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Worldcrunch

From Sioux Trophies To Rasta Dreadlocks, The Power And Art Of Human Hair

Article illustrative image Partner logo Mkupuk Eba

PARIS – Ever seen a human scalp transformed into a drumhead? Or a shrunken head with its lips sewn shut to keep the dead from casting spells from beyond the grave?

With their hair uncannily preserved, these centuries-old trophies seem to have retained all their eerie powers. They are some of the key pieces of the exhibition The Art of Hair: Frivolities and Trophies that recently opened at the Musée du Quai Branly in Paris and lasts until July 14, 2013.

© musée du quai Branly, photo Claude Germain

"Hair comes from the body’s darkest intimacy, it continues to grow after you’re dead  --or so it is believed-- and if you cut it, it grows back..." explains Yves Le Fur, the curator of this mesmerizing exhibition at Paris’s museum of indigenous art, cultures and civilizations. "That is why ancient civilizations attributed magical powers to it."

Le Fur designed the exhibition as a sort of rite of initiation, where visitors start with mere ornamental whims and work their way to loss and grief, with the nicely curled hair… of a mummified head. "It’s a kind of memento mori that reminds us of how precarious our passage on earth is," Le Fur comments.

From the Jivaroan warriors who shrank the heads of their enemies, down to Native American Sioux who adorned their clothes with locks of hair, they all believed they were absorbing the strength of their former owners.

Hairy trophies were worn as necklaces, bracelets or belts and used to distinguish the most outstanding hunters. In the Pacific Islands, tribesmen would braid locks of hair around the handle of their clubs, and tribe leaders around their scepters, because they believed it would increase their arm strength.

Hair was put in amulets, as illustrated by an Australian circumcision knife whose sheath is adorned with hair.

The art of hair

The fact that this is a part of the body that does not rot makes it the perfect medium to talk to the eternal gods, or to deceased ancestors. It may also be the reason that magical powers were imputed to hair, even in societies that were not big on headhunting.

The Frankish kings, who famously sported their hair long, forbade their vassals to wear comparable manes. At King Louis XIV’s court, when wigs were all the rage, the rule of thumb was: the more impressive the hairpiece, the greater the prestige of its owner.

Flowing or messy hairstyles are also often a fantasized expression of wild femininity. The hair of a woman becomes a net, a trap, a prison ... meaning that women with their hair down become seductive sirens luring sailors to their death -- or witches.

According to Greek mythology, Medusa, whose hair was interwoven with snakes, could turn to stone anyone who gazed upon her. Joan of Arc, accused of witchcraft, had her head shaven by guards before she was burned at the stake.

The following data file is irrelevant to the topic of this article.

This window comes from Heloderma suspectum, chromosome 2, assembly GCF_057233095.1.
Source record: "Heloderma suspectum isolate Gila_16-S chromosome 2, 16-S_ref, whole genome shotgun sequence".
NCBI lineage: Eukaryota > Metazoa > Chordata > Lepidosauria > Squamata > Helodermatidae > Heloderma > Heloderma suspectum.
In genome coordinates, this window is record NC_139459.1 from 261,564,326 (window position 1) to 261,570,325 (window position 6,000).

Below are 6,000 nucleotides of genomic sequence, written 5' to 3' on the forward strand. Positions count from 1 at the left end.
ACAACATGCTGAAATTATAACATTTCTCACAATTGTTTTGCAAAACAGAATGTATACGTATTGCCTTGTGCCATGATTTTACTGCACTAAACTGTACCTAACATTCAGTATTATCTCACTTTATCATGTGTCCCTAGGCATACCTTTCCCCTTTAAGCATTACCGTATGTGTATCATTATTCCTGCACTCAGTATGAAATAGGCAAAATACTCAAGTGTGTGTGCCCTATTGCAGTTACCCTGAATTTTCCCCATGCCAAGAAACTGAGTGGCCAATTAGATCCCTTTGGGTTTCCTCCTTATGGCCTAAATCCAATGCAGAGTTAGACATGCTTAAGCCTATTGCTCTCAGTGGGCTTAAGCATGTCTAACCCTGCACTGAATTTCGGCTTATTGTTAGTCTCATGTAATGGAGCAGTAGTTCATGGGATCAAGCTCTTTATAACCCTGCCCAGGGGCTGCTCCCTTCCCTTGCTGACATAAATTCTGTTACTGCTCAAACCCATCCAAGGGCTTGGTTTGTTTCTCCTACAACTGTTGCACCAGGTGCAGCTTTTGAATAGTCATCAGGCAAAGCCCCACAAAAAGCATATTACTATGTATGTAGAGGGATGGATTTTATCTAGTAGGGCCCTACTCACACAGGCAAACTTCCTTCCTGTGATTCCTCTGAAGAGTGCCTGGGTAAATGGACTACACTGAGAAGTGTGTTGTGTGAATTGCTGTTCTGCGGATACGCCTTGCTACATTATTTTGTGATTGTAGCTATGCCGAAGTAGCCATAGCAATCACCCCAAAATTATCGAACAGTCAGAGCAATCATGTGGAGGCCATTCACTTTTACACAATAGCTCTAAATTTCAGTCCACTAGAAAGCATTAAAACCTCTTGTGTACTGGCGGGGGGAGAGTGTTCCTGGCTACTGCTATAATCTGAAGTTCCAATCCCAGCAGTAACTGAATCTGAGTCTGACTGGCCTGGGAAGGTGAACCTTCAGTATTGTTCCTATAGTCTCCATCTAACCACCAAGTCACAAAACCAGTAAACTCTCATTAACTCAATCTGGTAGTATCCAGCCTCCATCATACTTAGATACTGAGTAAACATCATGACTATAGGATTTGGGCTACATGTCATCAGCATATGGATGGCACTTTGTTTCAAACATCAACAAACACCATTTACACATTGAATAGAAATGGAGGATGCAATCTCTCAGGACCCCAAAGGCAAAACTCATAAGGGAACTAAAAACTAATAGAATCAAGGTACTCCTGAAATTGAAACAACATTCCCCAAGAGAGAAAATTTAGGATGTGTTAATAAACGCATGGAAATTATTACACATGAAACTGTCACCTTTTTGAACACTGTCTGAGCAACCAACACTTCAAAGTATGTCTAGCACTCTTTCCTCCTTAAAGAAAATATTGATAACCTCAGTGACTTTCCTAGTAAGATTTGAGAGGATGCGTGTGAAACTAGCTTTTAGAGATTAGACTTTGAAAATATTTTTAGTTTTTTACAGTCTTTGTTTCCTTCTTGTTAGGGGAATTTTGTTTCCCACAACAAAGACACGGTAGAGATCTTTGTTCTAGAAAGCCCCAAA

The theme of hair continues to exert a puzzling fascination on society, even today.

Neither hair nor there

"What happens when you get a haircut?" asks French philosopher Roger Pol-Droit in his book Aller chez le coiffeur ("Going To The Hairdresser"). "There’s this belief that your hair is linked directly to your thoughts and that these change once you’ve been to the hairdresser. Getting your hair done is the equivalent to getting your soul done – meaning your soul has become unrecognizable, useless; meaning you’ve become a stranger to yourself."

© Neal Barr

Nowadays, women strive to eradicate every hair on their body using laser or pulsed light, while men pluck their thighs and torso. Our hair has never been so important to us. "We're a bit like Barbie dolls whose hair grows at the turn of a knob," says Odile Gilbert, one of the most famous haute couture hairstylists. This also means that those who start to lose their hair, because of old age or sickness, are doomed to be somewhat excluded from our image-obsessed society. Like the Nazca people, a pre-Inca civilization (circa 100 BC), hairdressers have started using "extensions" to boost both heads and self-esteem.

From Samson, whom Delilah symbolically castrated by cutting his braids, to Rastas and their dreadlocks, the idea persists that hair retains the vital energy of its owner.

See photos from the exhibition here.

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About this article source Website: http://www.lemonde.fr/

This leading French daily newspaper Le Monde ("The World") was founded in December 1944 in the aftermath of World War II. Today, it is distributed in 120 countries. In late 2010, a trio formed by Pierre Berge, Xavier Niel and Matthieu Pigasse took a controlling 64.5% stake in the newspaper.

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